Ferdinand Hodler and Parallelism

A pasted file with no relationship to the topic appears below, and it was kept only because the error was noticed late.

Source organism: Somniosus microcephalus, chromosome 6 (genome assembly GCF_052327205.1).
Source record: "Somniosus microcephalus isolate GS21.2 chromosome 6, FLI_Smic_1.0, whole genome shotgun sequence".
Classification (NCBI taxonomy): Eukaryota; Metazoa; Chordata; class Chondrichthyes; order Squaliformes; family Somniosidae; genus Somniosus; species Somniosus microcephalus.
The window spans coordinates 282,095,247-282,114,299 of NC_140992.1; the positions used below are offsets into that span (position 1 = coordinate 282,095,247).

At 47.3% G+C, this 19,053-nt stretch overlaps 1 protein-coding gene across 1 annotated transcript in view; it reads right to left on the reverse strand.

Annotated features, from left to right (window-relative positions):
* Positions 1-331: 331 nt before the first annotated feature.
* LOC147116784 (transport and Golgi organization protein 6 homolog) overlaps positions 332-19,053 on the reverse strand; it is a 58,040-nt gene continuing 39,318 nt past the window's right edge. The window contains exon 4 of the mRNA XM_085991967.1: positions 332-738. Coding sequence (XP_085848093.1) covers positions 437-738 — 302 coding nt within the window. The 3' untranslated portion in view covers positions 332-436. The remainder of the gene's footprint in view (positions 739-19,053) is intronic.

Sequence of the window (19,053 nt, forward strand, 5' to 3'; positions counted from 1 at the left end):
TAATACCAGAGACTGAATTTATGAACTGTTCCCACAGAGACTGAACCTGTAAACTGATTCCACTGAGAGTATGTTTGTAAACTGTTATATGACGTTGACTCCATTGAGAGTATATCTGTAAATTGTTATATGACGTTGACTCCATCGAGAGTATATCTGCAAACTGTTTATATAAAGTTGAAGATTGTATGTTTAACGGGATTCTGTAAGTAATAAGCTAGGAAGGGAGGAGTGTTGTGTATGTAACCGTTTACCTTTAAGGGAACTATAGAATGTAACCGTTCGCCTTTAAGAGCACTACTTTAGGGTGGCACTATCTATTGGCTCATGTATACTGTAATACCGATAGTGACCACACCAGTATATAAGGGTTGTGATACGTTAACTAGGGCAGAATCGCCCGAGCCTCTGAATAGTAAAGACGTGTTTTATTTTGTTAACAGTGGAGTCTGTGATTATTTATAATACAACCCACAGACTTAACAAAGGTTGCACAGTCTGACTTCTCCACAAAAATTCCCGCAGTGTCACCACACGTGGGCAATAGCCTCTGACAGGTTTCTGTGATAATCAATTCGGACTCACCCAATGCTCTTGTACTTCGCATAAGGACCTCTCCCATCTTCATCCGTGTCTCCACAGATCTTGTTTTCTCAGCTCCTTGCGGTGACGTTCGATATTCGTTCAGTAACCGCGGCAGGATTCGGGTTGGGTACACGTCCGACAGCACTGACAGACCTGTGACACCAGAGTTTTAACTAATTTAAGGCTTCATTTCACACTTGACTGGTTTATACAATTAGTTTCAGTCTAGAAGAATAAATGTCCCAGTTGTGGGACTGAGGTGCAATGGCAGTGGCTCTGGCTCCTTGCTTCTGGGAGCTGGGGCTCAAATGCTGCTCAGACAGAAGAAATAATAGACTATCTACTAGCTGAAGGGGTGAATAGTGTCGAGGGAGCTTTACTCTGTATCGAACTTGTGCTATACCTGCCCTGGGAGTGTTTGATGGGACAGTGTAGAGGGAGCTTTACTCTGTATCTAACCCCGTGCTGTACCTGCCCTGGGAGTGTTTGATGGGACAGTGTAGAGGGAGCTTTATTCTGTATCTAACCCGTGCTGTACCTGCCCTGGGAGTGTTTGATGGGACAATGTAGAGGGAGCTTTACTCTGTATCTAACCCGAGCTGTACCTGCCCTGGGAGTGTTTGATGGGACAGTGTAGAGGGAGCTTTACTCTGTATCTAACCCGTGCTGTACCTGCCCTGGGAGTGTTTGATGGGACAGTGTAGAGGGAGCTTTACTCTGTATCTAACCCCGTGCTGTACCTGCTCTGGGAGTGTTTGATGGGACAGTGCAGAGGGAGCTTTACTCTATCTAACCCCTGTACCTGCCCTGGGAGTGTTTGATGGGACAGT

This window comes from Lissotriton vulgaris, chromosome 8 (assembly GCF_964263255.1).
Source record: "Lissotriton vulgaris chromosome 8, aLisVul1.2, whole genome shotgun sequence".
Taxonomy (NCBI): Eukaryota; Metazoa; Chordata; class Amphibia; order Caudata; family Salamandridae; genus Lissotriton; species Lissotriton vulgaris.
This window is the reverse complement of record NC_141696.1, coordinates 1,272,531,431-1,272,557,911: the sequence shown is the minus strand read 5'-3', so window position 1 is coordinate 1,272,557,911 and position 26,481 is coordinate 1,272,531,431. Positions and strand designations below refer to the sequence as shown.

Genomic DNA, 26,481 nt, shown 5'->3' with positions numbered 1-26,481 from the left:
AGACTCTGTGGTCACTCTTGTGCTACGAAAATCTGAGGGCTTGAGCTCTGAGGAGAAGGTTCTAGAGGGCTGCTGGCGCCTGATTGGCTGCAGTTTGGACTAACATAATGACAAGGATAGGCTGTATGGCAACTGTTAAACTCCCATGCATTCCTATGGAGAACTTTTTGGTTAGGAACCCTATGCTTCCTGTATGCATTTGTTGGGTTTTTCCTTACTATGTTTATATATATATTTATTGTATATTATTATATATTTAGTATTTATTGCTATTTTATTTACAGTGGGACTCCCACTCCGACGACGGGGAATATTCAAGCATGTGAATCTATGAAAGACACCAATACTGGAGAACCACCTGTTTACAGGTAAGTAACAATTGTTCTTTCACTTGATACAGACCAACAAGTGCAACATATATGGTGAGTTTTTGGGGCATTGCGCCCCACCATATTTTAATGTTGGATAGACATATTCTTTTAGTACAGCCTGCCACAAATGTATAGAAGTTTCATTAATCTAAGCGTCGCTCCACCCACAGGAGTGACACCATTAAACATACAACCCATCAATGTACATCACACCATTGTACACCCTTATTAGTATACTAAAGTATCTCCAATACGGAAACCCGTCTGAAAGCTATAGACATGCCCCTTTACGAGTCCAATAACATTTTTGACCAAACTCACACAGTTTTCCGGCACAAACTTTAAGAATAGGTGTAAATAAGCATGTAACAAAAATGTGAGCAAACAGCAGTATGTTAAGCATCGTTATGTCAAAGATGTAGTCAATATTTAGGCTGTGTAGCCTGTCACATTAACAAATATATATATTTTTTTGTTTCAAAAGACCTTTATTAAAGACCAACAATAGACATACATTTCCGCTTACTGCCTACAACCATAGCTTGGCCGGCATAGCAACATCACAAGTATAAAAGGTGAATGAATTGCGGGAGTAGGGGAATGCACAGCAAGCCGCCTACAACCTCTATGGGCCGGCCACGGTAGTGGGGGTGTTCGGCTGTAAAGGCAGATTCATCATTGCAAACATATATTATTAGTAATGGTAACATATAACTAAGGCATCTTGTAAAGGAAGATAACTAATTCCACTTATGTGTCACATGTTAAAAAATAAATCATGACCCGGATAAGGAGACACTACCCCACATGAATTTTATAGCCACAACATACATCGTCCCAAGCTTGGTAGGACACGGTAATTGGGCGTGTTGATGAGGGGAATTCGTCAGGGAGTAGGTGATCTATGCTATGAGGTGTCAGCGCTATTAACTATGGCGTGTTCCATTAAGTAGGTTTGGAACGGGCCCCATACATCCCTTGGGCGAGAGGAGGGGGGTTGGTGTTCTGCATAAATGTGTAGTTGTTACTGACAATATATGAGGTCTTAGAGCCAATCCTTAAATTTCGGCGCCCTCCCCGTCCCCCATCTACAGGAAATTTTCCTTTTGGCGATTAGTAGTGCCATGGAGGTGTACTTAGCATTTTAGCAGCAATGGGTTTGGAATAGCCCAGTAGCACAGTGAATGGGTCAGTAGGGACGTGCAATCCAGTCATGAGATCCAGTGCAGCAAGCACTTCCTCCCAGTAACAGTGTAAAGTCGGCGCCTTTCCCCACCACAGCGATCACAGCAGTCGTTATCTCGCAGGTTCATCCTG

The Swiss painter Ferdinand Hodler (1853-1918) evolved his own characteristic style. This exhibition highlights Hodler’s simple, clear-cut, and effective theory of parallelism. It is a compositional principle that targets the revelation of order and structures inherent in nature. Trees lining paths, clouds or mountains mirrored in a lake, or a group of people are arranged in parallel patterns, underscored in his landscapes and figurative compositions by enhancing the symmetry and by means of repetition. The artist developed this theory of art based on a deliberately simplified understanding of the cosmos. This is a joint exhibition of the Museum of arts in Geneva (Musée d’art et d’histoire) and Bern (Kunstmuseum).